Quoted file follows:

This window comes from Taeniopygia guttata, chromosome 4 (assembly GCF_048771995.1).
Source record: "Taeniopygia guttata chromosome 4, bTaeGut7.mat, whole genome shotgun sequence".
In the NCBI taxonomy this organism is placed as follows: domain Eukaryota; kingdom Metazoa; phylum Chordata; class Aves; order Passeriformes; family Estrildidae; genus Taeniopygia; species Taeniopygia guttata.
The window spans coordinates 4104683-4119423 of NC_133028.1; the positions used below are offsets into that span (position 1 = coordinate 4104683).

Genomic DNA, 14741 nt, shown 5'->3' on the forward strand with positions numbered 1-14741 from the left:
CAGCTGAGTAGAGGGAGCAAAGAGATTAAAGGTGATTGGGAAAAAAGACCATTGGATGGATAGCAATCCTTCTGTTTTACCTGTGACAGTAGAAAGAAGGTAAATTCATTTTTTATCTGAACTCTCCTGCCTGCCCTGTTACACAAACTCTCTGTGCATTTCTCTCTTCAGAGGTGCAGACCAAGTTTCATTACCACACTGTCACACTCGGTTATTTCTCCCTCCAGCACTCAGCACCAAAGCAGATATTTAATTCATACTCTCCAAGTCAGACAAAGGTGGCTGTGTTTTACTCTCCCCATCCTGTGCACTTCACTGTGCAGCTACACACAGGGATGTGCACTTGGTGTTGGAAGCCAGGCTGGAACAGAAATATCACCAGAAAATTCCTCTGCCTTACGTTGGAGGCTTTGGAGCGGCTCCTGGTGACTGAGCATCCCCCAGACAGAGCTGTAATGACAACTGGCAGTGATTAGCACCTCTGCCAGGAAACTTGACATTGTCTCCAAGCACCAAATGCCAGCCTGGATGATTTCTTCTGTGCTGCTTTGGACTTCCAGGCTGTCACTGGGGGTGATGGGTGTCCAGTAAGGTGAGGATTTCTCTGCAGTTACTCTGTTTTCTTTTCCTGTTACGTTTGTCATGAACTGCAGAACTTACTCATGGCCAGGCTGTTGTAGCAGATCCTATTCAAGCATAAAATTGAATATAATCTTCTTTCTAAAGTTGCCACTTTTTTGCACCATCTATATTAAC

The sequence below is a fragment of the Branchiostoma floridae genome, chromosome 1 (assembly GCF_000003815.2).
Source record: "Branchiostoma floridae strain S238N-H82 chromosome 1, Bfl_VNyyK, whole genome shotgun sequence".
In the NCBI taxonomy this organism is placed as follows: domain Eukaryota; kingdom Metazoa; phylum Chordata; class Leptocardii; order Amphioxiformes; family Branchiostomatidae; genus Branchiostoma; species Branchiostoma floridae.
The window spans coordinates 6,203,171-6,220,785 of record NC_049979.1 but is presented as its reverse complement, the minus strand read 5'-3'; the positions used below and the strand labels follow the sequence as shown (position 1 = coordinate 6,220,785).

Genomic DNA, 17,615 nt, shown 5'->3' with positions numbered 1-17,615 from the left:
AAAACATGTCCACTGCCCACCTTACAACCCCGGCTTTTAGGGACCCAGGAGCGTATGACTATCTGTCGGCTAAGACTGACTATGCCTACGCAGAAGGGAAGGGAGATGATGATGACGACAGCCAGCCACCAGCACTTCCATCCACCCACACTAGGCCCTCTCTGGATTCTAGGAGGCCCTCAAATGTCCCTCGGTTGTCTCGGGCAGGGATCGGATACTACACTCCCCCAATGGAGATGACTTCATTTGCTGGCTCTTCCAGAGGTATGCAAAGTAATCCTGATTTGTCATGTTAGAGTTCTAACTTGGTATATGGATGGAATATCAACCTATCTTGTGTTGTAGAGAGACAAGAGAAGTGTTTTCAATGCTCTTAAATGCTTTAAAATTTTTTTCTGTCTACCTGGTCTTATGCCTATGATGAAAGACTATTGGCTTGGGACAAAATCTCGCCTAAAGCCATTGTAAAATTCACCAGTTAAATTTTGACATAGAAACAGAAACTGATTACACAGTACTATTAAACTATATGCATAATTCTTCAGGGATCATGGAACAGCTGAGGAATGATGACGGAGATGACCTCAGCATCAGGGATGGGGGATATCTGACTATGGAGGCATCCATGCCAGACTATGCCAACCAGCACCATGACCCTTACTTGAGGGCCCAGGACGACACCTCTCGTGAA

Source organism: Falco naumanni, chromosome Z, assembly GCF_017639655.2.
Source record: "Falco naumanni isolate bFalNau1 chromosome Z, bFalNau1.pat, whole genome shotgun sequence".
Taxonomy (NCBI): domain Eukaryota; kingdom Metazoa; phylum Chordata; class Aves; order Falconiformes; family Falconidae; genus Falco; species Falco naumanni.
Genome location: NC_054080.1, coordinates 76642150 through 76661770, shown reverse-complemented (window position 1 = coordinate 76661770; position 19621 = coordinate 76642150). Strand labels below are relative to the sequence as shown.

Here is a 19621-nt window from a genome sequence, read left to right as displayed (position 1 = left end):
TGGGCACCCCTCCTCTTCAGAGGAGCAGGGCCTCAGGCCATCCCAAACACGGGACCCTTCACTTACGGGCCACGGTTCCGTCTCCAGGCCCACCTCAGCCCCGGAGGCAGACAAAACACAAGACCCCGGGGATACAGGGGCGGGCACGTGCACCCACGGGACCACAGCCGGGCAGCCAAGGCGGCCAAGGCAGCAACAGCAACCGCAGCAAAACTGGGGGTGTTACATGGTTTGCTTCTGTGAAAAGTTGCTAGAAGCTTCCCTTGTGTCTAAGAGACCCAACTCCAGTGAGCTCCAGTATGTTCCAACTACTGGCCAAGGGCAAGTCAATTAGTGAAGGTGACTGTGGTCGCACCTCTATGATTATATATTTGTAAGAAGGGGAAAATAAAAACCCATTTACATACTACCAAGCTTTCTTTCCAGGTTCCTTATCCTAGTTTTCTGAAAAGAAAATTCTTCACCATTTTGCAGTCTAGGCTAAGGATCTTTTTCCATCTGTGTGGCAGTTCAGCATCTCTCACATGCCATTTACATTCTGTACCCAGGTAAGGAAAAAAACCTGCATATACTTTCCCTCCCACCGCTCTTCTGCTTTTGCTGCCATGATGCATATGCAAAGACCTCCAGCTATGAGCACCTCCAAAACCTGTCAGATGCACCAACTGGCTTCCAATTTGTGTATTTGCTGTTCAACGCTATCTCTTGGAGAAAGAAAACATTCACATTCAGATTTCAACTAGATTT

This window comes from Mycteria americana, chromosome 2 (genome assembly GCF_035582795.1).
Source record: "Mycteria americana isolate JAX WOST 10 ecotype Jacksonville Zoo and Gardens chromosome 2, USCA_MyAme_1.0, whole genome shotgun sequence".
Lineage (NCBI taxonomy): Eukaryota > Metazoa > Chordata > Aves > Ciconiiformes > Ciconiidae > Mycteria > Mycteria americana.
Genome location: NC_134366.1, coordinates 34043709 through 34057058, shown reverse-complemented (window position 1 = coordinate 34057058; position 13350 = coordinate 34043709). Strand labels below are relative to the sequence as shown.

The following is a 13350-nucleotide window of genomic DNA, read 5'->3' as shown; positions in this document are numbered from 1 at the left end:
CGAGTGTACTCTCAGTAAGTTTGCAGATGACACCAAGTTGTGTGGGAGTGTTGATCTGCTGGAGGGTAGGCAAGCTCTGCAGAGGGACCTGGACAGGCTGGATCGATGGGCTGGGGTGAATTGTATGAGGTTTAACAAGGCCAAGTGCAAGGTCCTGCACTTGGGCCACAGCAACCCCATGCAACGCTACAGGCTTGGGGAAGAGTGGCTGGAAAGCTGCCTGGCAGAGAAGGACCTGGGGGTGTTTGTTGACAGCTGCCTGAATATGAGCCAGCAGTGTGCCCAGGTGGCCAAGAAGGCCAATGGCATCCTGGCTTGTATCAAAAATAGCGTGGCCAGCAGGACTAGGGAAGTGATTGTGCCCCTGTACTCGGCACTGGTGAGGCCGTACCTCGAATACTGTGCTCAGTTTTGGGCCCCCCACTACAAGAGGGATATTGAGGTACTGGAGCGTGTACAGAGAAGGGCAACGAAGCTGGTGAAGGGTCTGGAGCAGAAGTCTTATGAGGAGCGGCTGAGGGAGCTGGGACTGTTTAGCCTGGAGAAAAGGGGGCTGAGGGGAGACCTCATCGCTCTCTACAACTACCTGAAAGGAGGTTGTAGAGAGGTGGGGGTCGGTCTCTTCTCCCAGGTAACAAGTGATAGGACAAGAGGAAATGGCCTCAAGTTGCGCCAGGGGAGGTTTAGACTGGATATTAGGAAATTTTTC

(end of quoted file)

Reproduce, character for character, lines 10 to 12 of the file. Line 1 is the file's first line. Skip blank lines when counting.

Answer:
The window spans coordinates 6,203,171-6,220,785 of record NC_049979.1 but is presented as its reverse complement, the minus strand read 5'-3'; the positions used below and the strand labels follow the sequence as shown (position 1 = coordinate 6,220,785).

Genomic DNA, 17,615 nt, shown 5'->3' with positions numbered 1-17,615 from the left:
AAAACATGTCCACTGCCCACCTTACAACCCCGGCTTTTAGGGACCCAGGAGCGTATGACTATCTGTCGGCTAAGACTGACTATGCCTACGCAGAAGGGAAGGGAGATGATGATGACGACAGCCAGCCACCAGCACTTCCATCCACCCACACTAGGCCCTCTCTGGATTCTAGGAGGCCCTCAAATGTCCCTCGGTTGTCTCGGGCAGGGATCGGATACTACACTCCCCCAATGGAGATGACTTCATTTGCTGGCTCTTCCAGAGGTATGCAAAGTAATCCTGATTTGTCATGTTAGAGTTCTAACTTGGTATATGGATGGAATATCAACCTATCTTGTGTTGTAGAGAGACAAGAGAAGTGTTTTCAATGCTCTTAAATGCTTTAAAATTTTTTTCTGTCTACCTGGTCTTATGCCTATGATGAAAGACTATTGGCTTGGGACAAAATCTCGCCTAAAGCCATTGTAAAATTCACCAGTTAAATTTTGACATAGAAACAGAAACTGATTACACAGTACTATTAAACTATATGCATAATTCTTCAGGGATCATGGAACAGCTGAGGAATGATGACGGAGATGACCTCAGCATCAGGGATGGGGGATATCTGACTATGGAGGCATCCATGCCAGACTATGCCAACCAGCACCATGACCCTTACTTGAGGGCCCAGGACGACACCTCTCGTGAA